Aspirin: In a randomized, double-blind, two-period, crossover study, healthy subjects were given either placebo or aspirin 1 gram three times daily for a total treatment period of 5 days. On Day 4 of each study period, a single 1 mg dose of AMARYL was administered. The AMARYL doses were separated by a 14-day washout period. Co-administration of aspirin and AMARYL resulted in a 34% decrease in the mean glimepiride AUC and a 4% decrease in the mean glimepiride Cmax.
Cimetidine and Ranitidine: In a randomized, open-label, 3-way crossover study, healthy subjects received either a single 4 mg dose of AMARYL alone, AMARYL with ranitidine (150 mg twice daily for 4 days; AMARYL was administered on Day 3), or AMARYL with cimetidine (800 mg daily for 4 days; AMARYL was administered on Day 3). Coadministration of cimetidine or ranitidine with a single 4 mg oral dose of AMARYL did not significantly alter the absorption and disposition of glimepiride.
Propranolol: In a randomized, double-blind, two-period, crossover study, healthy subjects were given either placebo or propranolol 40 mg three times daily for a total treatment period of 5 days. On Day 4 or each study period, a single 2 mg dose of AMARYL was administered. The AMARYL doses were separated by a 14-day washout period. Concomitant administration of propranolol and AMARYL significantly increased glimepiride Cmax, AUC, and T ½ by 23%, 22%, and 15%, respectively, and decreased glimepiride CL/f by 18%. The recovery of M1 and M2 from urine was not changed.
Warfarin: In an open-label, two-way, crossover study, healthy subjects received 4 mg of AMARYL daily for 10 days. Single 25 mg doses of warfarin were administered 6 days before starting AMARYL and on Day 4 of AMARYL administration. The concomitant administration of AMARYL did not alter the pharmacokinetics of R- and S-warfarin enantiomers. No changes were observed in warfarin plasma protein binding. AMARYL resulted in a statistically significant decrease in the pharmacodynamic response to warfarin. The reductions in mean area under the prothrombin time (PT) curve and maximum PT values during AMARYL treatment were 3.3% and 9.9%, respectively, and are unlikely to be clinically relevant.
A total of 304 patients with type 2 diabetes already treated with sulfonylurea therapy participated in a 14-week, multicenter, randomized, double-blind, placebo-controlled trial evaluating the safety and efficacy of AMARYL monotherapy. Patients discontinued their sulfonylurea therapy then entered a 3-week placebo washout period followed by randomization into 1 of 4 treatment groups: placebo (n=74), AMARYL 1 mg (n=78), AMARYL 4 mg (n=76) and AMARYL 8 mg (n=76). All patients randomized to AMARYL started 1 mg daily. Patients randomized to AMARYL 4 mg or 8 mg had blinded, forced titration of the AMARYL dose at weekly intervals, first to 4 mg and then to 8 mg, as long as the dose was tolerated, until the randomized dose was reached. Patients randomized to the 4 mg dose reached the assigned dose at Week 2. Patients randomized to the 8 mg dose reached the assigned dose at Week 3. Once the randomized dose level was reached, patients were to be maintained at that dose until Week 14. Approximately 66% of the placebo-treated patients completed the trial compared to 81% of patients treated with glimepiride 1 mg and 92% of patients treated with glimepiride 4 mg or 8 mg. Compared to placebo, treatment with AMARYL 1 mg, 4 mg and 8 mg daily provided statistically significant improvements in HbA1C compared to placebo (Table 3).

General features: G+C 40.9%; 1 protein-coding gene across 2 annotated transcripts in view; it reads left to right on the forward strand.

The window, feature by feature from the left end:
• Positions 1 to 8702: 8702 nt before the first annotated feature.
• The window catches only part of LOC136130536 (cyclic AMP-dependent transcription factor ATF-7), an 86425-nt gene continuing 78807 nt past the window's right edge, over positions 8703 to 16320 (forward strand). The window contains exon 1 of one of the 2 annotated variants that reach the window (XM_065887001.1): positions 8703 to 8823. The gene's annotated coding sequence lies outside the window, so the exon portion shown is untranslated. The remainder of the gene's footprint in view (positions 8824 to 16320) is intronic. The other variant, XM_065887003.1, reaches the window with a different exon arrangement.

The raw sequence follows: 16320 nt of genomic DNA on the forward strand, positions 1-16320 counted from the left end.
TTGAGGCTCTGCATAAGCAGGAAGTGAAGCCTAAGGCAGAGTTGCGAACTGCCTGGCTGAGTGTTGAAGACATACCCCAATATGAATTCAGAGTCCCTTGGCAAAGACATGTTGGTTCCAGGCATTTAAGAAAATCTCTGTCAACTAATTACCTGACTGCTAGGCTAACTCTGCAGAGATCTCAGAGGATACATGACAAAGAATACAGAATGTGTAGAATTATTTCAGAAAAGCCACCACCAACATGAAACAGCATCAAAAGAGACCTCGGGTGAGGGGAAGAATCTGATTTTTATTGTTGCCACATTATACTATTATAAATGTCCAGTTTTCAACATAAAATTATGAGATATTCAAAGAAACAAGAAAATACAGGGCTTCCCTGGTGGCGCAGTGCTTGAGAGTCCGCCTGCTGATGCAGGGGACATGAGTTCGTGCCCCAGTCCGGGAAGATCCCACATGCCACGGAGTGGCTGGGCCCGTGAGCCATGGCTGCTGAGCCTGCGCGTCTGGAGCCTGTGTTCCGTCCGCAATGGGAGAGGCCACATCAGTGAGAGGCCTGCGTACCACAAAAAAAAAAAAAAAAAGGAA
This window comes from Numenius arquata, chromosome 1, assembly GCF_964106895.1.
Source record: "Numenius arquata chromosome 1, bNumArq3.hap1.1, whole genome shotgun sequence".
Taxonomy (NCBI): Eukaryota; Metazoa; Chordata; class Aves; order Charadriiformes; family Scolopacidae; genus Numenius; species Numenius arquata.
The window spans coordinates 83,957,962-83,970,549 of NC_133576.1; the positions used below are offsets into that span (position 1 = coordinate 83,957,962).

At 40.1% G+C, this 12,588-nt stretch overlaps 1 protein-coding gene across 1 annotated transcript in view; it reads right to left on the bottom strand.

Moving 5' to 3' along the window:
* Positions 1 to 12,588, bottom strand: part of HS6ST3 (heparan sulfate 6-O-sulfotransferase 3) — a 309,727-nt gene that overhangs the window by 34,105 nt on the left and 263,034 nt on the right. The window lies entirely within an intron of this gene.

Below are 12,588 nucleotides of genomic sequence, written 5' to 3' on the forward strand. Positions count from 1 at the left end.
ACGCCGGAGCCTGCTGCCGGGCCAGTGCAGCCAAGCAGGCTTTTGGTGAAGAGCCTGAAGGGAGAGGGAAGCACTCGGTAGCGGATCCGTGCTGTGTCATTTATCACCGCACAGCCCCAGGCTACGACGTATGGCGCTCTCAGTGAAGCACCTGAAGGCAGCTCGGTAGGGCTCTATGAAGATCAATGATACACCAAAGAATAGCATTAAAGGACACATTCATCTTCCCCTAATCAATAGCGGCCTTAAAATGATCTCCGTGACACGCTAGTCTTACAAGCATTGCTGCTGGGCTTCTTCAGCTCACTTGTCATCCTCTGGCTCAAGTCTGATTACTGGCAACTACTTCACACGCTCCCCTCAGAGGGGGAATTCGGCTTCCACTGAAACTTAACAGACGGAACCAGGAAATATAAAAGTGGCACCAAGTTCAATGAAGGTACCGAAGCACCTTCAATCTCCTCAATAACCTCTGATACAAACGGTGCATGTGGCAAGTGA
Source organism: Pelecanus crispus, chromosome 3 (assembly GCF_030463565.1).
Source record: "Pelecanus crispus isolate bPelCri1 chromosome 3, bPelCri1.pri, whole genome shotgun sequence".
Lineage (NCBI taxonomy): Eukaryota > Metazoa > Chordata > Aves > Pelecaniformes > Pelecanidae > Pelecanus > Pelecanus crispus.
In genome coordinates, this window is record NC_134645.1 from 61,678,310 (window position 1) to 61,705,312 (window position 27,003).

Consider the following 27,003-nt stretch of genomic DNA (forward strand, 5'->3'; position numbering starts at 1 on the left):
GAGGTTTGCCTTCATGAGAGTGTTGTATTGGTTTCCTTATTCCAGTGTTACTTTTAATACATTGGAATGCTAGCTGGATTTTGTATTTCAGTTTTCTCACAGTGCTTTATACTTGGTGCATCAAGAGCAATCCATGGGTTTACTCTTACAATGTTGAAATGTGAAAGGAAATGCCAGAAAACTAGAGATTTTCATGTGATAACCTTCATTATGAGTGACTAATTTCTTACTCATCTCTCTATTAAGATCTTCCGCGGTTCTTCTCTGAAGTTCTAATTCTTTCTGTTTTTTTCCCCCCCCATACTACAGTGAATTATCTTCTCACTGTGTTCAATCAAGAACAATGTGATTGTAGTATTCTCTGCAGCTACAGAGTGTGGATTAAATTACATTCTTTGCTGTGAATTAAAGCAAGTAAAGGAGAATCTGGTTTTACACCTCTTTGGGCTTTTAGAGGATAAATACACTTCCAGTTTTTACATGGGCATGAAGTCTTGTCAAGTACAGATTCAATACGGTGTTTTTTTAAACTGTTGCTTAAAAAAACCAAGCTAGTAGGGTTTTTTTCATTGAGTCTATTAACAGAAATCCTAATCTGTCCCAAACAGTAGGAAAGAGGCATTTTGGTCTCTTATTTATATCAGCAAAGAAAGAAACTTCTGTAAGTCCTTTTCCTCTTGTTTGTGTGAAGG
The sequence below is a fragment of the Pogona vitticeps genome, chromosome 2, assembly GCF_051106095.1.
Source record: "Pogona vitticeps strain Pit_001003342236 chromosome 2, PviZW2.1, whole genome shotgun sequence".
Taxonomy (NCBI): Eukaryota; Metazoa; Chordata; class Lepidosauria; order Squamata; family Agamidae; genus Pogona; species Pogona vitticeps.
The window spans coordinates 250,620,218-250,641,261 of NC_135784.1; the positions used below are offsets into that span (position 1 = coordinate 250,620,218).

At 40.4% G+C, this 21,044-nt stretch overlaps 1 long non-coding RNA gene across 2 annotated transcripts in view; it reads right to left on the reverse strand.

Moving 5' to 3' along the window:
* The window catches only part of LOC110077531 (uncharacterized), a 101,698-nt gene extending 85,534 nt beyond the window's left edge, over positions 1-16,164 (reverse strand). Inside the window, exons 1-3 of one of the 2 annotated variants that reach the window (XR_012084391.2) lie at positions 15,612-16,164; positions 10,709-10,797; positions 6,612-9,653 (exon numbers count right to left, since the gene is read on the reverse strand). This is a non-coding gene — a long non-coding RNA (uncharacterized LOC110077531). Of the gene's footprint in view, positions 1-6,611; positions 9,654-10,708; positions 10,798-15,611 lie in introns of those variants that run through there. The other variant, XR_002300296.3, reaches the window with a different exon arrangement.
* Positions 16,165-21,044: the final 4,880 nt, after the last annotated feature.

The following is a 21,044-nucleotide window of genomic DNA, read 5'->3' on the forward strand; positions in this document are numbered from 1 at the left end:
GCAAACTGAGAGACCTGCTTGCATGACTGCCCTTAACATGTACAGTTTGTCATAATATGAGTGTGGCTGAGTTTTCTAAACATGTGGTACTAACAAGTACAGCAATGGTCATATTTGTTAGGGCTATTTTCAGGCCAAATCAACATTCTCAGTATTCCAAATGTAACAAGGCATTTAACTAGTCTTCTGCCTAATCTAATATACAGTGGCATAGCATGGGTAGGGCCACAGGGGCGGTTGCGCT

Table 3: 14-week Monotherapy Trial Comparing AMARYL to
Placebo in Patients Previously Treated With Sulfonylurea Therapya
|1 mg (N=78)||4 mg (N=76)||8 mg (N=76)|
|Change from Baseline (adjusted meanb)||1.5||0.3||-0.3||-0.4|
|Difference from Placebo (adjusted meanb) 95% confidence interval||-1.2* (-1.5, -0.8)||-1.8* (-2.1, -1.4)||-1.8* (-2.2, -1.5)|
|Mean Baseline Weight (kg)|
|Change from Baseline (adjusted meanb)||-2.3||-0.2||0.5||1|
|Difference from Placebo (adjusted meanb) 95% confidence interval||2.0* (1.4, 2.7)||2.8* (2.1, 3.5)||3.2* (2.5, 4.0)|
|aIntent-to-treat population using last
observation on study
bLeast squares mean adjusted for baseline value
*p < 0.001
A total of 249 patients who were treatment-na´ve or who had received limited treatment with antidiabetic therapy in the past were randomized to receive 22 weeks of treatment with either AMARYL (n=123) or placebo (n=126) in a multicenter, randomized, double-blind, placebo-controlled, dose-titration trial. The starting dose of AMARYL was 1 mg daily and was titrated upward or downward at 2-week intervals to a goal FPG of 90-150 mg/dL. Blood glucose levels for both FPG and PPG were analyzed in the laboratory. Following 10 weeks of dose adjustment, patients were maintained at their optimal dose (1, 2, 3, 4, 6 or 8 mg) for the remaining 12 weeks of the trial. Treatment with AMARYL provided statistically significant improvements in HbA1C and FPG compared to placebo (Table 4).
Table 4: 22-Week Monotherapy Trial Comparing AMARYL to
Placebo in Patients Who Were Treatment-Na´ve or Who Had No Recent Treatment
with Antidiabetic Therapya
|Change from Baseline (adjusted meanb)||-1.1*||-2.2*|
|Difference from Placebo (adjusted meanb) 95% confidence interval||-1.1* (-1.5, -0.8)|
|Body Weight (kg)|
|Change from Baseline (adjusted meanb)||-0.9||1.8|
|Difference from Placebo (adjusted meanb) 95% confidence interval||2.7 (1.9, 3.6)|
|aIntent to treat population using last
observation on study
bLeast squares mean adjusted for baseline value
*p < 0.0001
Last reviewed on RxList: 2/15/2012
This monograph has been modified to include the generic and brand name in many instances.